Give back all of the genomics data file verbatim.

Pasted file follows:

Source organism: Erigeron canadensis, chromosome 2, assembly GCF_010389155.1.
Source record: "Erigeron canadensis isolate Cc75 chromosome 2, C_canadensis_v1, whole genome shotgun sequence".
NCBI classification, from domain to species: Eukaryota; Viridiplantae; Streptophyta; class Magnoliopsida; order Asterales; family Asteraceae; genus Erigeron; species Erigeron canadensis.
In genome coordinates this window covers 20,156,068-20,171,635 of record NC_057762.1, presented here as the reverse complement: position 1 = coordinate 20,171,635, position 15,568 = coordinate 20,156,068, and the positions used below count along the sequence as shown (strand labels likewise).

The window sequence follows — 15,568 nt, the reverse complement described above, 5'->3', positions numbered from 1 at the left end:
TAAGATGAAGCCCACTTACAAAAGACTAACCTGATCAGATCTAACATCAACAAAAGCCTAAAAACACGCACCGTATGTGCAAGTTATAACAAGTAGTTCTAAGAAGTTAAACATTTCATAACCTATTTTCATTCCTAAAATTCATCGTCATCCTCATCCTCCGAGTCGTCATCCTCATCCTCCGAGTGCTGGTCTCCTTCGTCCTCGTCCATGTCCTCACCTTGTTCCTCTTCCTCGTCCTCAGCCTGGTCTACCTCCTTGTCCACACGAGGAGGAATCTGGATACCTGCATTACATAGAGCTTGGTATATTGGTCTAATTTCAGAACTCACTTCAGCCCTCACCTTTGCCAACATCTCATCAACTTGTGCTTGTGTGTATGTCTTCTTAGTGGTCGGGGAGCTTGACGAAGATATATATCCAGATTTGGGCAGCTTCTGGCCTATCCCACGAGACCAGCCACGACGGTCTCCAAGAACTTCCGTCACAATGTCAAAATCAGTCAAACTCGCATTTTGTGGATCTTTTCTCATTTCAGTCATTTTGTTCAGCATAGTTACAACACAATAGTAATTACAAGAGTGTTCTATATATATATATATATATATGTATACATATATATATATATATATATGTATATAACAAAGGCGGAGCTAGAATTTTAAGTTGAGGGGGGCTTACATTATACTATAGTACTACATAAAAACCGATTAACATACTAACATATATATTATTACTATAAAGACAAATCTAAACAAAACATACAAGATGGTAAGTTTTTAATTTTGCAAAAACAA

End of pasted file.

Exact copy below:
Source organism: Erigeron canadensis, chromosome 2, assembly GCF_010389155.1.
Source record: "Erigeron canadensis isolate Cc75 chromosome 2, C_canadensis_v1, whole genome shotgun sequence".
NCBI classification, from domain to species: Eukaryota; Viridiplantae; Streptophyta; class Magnoliopsida; order Asterales; family Asteraceae; genus Erigeron; species Erigeron canadensis.
In genome coordinates this window covers 20,156,068-20,171,635 of record NC_057762.1, presented here as the reverse complement: position 1 = coordinate 20,171,635, position 15,568 = coordinate 20,156,068, and the positions used below count along the sequence as shown (strand labels likewise).

The window sequence follows — 15,568 nt, the reverse complement described above, 5'->3', positions numbered from 1 at the left end:
TAAGATGAAGCCCACTTACAAAAGACTAACCTGATCAGATCTAACATCAACAAAAGCCTAAAAACACGCACCGTATGTGCAAGTTATAACAAGTAGTTCTAAGAAGTTAAACATTTCATAACCTATTTTCATTCCTAAAATTCATCGTCATCCTCATCCTCCGAGTCGTCATCCTCATCCTCCGAGTGCTGGTCTCCTTCGTCCTCGTCCATGTCCTCACCTTGTTCCTCTTCCTCGTCCTCAGCCTGGTCTACCTCCTTGTCCACACGAGGAGGAATCTGGATACCTGCATTACATAGAGCTTGGTATATTGGTCTAATTTCAGAACTCACTTCAGCCCTCACCTTTGCCAACATCTCATCAACTTGTGCTTGTGTGTATGTCTTCTTAGTGGTCGGGGAGCTTGACGAAGATATATATCCAGATTTGGGCAGCTTCTGGCCTATCCCACGAGACCAGCCACGACGGTCTCCAAGAACTTCCGTCACAATGTCAAAATCAGTCAAACTCGCATTTTGTGGATCTTTTCTCATTTCAGTCATTTTGTTCAGCATAGTTACAACACAATAGTAATTACAAGAGTGTTCTATATATATATATATATATATGTATACATATATATATATATATATATGTATATAACAAAGGCGGAGCTAGAATTTTAAGTTGAGGGGGGCTTACATTATACTATAGTACTACATAAAAACCGATTAACATACTAACATATATATTATTACTATAAAGACAAATCTAAACAAAACATACAAGATGGTAAGTTTTTAATTTTGCAAAAACAA